Learning From Lagos - Slum Architecture / Part 1
Contemporary Architects Harvest the Slums for Design Inspiration, Kelly Chan reports
A few days ago, architecture and design magazine eVolo published a conceptual proposal called "Favela Cloud," a formal scheme to redevelop the Brazilian slums of Santa Marta.
Renderings for the master thesis project by Aalborg University graduate students Johan Kure, Thiru Manickam, and Kemo Usto depict a massive, porous steel "cloud" made from interconnected polyhedral modules. The amorphous form is raised upon a forest of intersecting poles and made accessible by lift or by whimsically off-kilter spiral staircases. Perched high above the cinderblock shanties of Santa Marta and basking in the midday sun, "Favela Cloud" is meant to proclaim the dawn of a new age, one in which the long-neglected urban poor are both entitled to and empowered by progressive architecture.
Architecture and social change
The lofty vision of "Favela Cloud" touches upon several trends cycling through architecture today. First, it responds to the rising popularity of "architecture for social change," for which the profession nobly renounces its service to the rich to address the issues of the poor. But the "Cloud" purportedly distinguishes itself from more conventional do-good design because its principle source of inspiration is the slum itself.
The "other" urbanism
Though envisioned specifically for Santa Marta, "Favela Cloud" spotlights a highly pervasive and urgent matter: the staggering growth — and plummeting socioeconomic conditions — of urban slums. As the global urban population continues to climb, so has its population of slum-dwellers. Mike Davis's provocative 2006 meditation "Planet of Slums" delivers a cold shower of statistics, estimating that at least a third of the global urban population now lives in slums, with over a billion people crammed into exceedingly underserviced urban peripheries in Africa, South America, and Asia. Forced out of their rural origins by rapid urbanization and barred from the city center by the state and the upper and middle classes, rising numbers of the urban poor are evicted to the underdeveloped city fringes, where life becomes a constant battle against hunger, disease, environmental hazards, and lawlessness. Victory promises nothing, while defeat means certain death: "If you sit down," one citizen of Lagos explained to a visiting reporter, "you will die of hunger."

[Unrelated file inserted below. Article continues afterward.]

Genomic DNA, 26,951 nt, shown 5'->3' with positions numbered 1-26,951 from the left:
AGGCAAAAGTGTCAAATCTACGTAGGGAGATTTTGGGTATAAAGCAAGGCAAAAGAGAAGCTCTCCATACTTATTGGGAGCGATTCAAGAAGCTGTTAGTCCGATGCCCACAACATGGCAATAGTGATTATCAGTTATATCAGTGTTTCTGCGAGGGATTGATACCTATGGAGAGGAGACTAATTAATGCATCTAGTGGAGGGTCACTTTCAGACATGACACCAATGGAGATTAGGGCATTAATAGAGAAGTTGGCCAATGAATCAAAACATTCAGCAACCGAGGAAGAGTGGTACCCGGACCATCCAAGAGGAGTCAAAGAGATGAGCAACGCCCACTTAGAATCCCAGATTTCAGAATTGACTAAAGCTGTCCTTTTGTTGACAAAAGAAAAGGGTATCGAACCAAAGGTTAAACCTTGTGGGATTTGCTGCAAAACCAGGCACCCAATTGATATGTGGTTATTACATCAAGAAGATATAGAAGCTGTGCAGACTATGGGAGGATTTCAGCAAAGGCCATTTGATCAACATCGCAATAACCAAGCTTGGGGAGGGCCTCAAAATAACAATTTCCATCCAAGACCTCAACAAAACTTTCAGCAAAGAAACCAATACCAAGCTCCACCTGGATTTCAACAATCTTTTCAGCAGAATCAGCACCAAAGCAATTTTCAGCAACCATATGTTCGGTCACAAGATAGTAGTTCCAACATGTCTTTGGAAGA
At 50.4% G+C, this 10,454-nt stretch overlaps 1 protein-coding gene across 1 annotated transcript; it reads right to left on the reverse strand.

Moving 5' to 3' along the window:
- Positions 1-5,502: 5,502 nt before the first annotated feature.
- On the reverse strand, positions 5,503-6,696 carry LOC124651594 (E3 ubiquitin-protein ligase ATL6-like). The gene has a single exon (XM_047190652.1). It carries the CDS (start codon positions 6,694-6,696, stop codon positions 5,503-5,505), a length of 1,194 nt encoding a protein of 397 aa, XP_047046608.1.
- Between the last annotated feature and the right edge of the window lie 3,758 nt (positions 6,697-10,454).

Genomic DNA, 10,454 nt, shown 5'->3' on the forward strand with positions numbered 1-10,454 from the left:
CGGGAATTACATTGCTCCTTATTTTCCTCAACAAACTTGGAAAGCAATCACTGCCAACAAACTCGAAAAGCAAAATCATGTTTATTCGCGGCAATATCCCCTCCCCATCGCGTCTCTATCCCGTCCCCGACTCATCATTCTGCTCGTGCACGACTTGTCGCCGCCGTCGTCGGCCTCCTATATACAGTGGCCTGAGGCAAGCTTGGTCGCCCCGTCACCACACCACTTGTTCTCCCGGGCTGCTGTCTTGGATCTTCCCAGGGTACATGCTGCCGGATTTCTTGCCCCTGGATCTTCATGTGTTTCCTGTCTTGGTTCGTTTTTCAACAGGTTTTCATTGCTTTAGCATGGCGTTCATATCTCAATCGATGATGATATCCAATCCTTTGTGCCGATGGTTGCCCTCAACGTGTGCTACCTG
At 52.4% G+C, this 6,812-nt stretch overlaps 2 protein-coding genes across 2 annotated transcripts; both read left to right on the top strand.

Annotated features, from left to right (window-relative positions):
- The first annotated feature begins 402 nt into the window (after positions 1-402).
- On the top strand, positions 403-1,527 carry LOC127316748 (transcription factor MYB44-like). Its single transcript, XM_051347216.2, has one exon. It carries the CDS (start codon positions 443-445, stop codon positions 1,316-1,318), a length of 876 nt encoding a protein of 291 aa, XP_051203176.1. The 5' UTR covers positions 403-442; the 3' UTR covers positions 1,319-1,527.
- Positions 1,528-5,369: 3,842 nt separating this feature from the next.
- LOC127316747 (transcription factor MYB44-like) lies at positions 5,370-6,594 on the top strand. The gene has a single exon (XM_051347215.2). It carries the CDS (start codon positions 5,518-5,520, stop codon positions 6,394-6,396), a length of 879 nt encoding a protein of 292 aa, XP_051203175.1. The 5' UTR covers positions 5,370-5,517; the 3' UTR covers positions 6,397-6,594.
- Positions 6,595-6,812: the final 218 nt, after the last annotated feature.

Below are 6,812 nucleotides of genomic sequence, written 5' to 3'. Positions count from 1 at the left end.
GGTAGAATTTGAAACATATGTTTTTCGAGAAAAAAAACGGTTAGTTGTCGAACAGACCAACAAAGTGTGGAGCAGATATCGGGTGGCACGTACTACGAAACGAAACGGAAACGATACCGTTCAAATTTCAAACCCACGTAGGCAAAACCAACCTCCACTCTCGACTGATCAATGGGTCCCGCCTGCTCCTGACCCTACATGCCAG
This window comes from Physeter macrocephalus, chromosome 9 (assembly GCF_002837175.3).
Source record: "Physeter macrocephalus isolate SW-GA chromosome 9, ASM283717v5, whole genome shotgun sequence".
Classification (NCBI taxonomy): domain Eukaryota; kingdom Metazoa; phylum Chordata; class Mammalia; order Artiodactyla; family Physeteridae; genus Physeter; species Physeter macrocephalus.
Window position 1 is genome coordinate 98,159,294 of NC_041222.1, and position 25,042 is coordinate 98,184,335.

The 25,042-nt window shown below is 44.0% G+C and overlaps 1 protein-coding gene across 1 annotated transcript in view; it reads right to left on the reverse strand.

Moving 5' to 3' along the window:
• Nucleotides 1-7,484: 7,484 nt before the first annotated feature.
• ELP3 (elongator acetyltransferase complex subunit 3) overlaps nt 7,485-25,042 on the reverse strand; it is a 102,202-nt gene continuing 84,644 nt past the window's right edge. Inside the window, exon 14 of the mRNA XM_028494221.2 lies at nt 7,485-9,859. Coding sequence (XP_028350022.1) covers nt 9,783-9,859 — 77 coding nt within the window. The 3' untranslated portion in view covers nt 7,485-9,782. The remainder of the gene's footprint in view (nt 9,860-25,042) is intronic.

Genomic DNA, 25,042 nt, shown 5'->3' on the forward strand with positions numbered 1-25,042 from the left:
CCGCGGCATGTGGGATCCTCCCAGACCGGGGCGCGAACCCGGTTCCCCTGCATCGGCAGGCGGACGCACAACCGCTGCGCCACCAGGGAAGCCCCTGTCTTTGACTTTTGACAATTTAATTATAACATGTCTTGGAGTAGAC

Lack of infrastructure in the middle of a city
It is precisely this creative and thoroughly bottom-up organization of space and materials that is extoled in eVolo's "Favela Cloud" proposal. Enchanted by the 'other' urbanism surfacing in the world’s unheeded territories, the project attempts to distill the spatial practices of the favela into a prototypical, steel-engineered edifice. Elevated high above the existing slumscape, the "Cloud" makes accessible an immense volume of untouched space formerly unreachable for the favela's resident ad hoc architects. It imports the verticality of the traditional skyscraper — the ultimate symbol of metropolitan wealth — but endeavors to integrate and accentuate the organic qualities of its site through its irregular shape and exaggerated lack of spatial hierarchy. "Favela Cloud" emerges as a sculptural, avant-garde reproduction of the organized chaos just below it. Refined through the computer-generated expressionism of contemporary design, the problem somehow becomes a solution.
How we learned to stop worrying and love the slum
The policies that developed out of Turner's voyeuristic fascination were not just benign but damaging, however. They excused the state for sidelining serious efforts to abolish slum conditions. Through the 1970s and 1980s, as the world's slums and shantytowns grew like a cancer, quickly forming the bulk of megacities like Lagos and Kolkata despite half-hearted NGO interventions and ruthless local slash-and-burn campaigns, the slums were once again recognized as problems through and through—and seemingly hopeless ones at that. It wasn't until the 1990s and 2000s that the slums were taken up as architectural case studies again, this time with a new initiative: to learn from them and apply their lessons elsewhere.
First published by Kelly Chan in Artinfo
Foto 1: by godwin d, creative commons flickr
Foto 2 by khym54, creative commons flickr
Foto 3 by. Abhisek Sarda, creative commons flickr